Shar Pei with FSF are at risk from early death from systemic amyloidosis. About 5% of the FSF dogs will develop renal failure including renal amyloidosis — a smaller percentage will develop hepatic amyloidosis. This is usually seen in Shar Pei between the ages of 2-5 years of age. They also seem more susceptible to immune-mediated kidney disease such as membranous glomerulonephritis, protein-losing glomerulopathies, DIC, thromboembolic phenomena such as mesenteric, splenic and pulmonary embolism and Streptococcal Toxic Shock Syndrome (STSS).
Early on FSF in Shar Pei was hypothesized to be an animal model for Familial Mediterranean Fever in humans. Recent work indicates this is not true, although FSF is very similar to FMF in man.
Laboratory Findings: Unfortunately there are no blood tests, etc. which are specific for FSF. During a fever episode there will often be an increased white blood cell count, an increase in liver enzyme levels and other non-specific findings. Work done by Dr. Gary Johnson at the University of Missouri College of Veterinary Medicine to develop a DNA blood test to screen for the disease was unsuccessful. The research effort will still continue.
Treatment: It is very important to monitor the temperature in this condition. Initially, fever can be treated using aspirin. Usually a regular strength adult aspirin (325mg) is given every 6- 12 hours for the first 24 hours and then twice a day for 3-5 days thereafter. It is important to continue treatment for several days following resolution of the episode to prevent rebound fever. In rare cases where aspirin doesn’t work or for extremely high fevers, dipyrone is given. Other NSAIDs may also be used but response may be a little unpredictable. Some patients will require supportive care with intravenous fluid therapy and in extreme cases emergency treatment similar to heat stroke treatment. Antibiotics are not normally indicated in this condition.
Colchicine: Colchicine is a drug that has been in use in people with FMF to prevent amyloidosis. It is currently being recommended in Shar Pei with FSF for the same purpose. No studies have been completed to determine if it is useful for this purpose in the Shar Pei or not. The clinical impression is that it does help. Those dogs on colchicine seem to have fewer FSF episodes and less severe signs while on the drug. Side-effects appear to be minimal at this time. I currently recommend stopping colchicine therapy during an FSF episode while aspirin or other NSAIDs are being used as there is increased risk of gastritis.
Prevention: Shar Pei with FSF only show symptoms sporadically. It would appear that there are “triggers” involved in initiation of the FSF episodes. One of the major triggers appears to be stress. This may be a dog training class, a dog show, another illness, a dog in heat, excessive exercise, etc. If the owner can recognise these triggers and take steps to avoid them the number of FSF episodes can often be reduced. Diet does not appear to be helpful in prevention of FSF or kidney disease. Surely diet has a role in the management of kidney disease once clinical signs are apparent. Low dose aspirin therapy may be useful in decreasing the incidence of FSF and its severity as well. Aspirin may also be useful as an adjunct therapy in the prevention of thromboembolism.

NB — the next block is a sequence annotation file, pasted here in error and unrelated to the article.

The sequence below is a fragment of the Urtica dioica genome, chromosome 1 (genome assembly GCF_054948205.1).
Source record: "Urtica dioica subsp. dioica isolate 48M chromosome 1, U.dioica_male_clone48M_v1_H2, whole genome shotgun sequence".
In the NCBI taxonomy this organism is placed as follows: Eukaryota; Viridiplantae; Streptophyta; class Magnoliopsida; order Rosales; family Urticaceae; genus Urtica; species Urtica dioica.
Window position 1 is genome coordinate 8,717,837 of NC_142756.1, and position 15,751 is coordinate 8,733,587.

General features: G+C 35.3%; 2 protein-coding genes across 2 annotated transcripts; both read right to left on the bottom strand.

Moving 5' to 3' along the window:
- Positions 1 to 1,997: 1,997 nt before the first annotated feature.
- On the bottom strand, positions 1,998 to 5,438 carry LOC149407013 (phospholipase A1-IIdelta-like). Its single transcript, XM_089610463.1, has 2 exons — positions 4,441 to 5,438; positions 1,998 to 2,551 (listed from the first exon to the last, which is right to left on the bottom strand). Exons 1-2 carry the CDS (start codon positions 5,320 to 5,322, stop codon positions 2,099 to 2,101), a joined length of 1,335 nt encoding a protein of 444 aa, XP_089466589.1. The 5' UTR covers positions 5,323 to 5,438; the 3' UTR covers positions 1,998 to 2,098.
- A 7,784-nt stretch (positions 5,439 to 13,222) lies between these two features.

Monitoring: Monitoring for the complications which often accompany FSF is one of the major goals for the owner of an FSF dog. The primary and most consistent sequela to FSF is kidney failure either due to immune-mediated kidney disease or renal amyloidosis. I currently recommend monitoring a urinalysis every 3 months. The sample should be collected first thing in the morning after the water has been taken up overnight. I primarily look at the urine specific gravity which is a measure of the concentration of the urine and the protein levels in the urine. When the kidneys begin to fail the initial indication is a loss in the ability to produce a concentrated urine. This occurs before there are blood changes related to kidney failure. Increased water consumption, increased urination are the clinical signs associated with a loss of concentrating ability, but these signs are often not recognised. I also think it is wise to do a blood panel every 6-12 months and certainly do one if the urinalysis is abnormal. Weighing your dog periodically is very important. We often don’t recognise a significant weight loss because it is very subtle over a longer period of time. Water consumption and appetite are other important indicators to watch. Amyloidosis is usually medullary in Shar Pei but can manifest as a protein-losing nephropathy and UPC ratios and treatment with ACE -inhibitors may be necessary.
For more information on FSF visit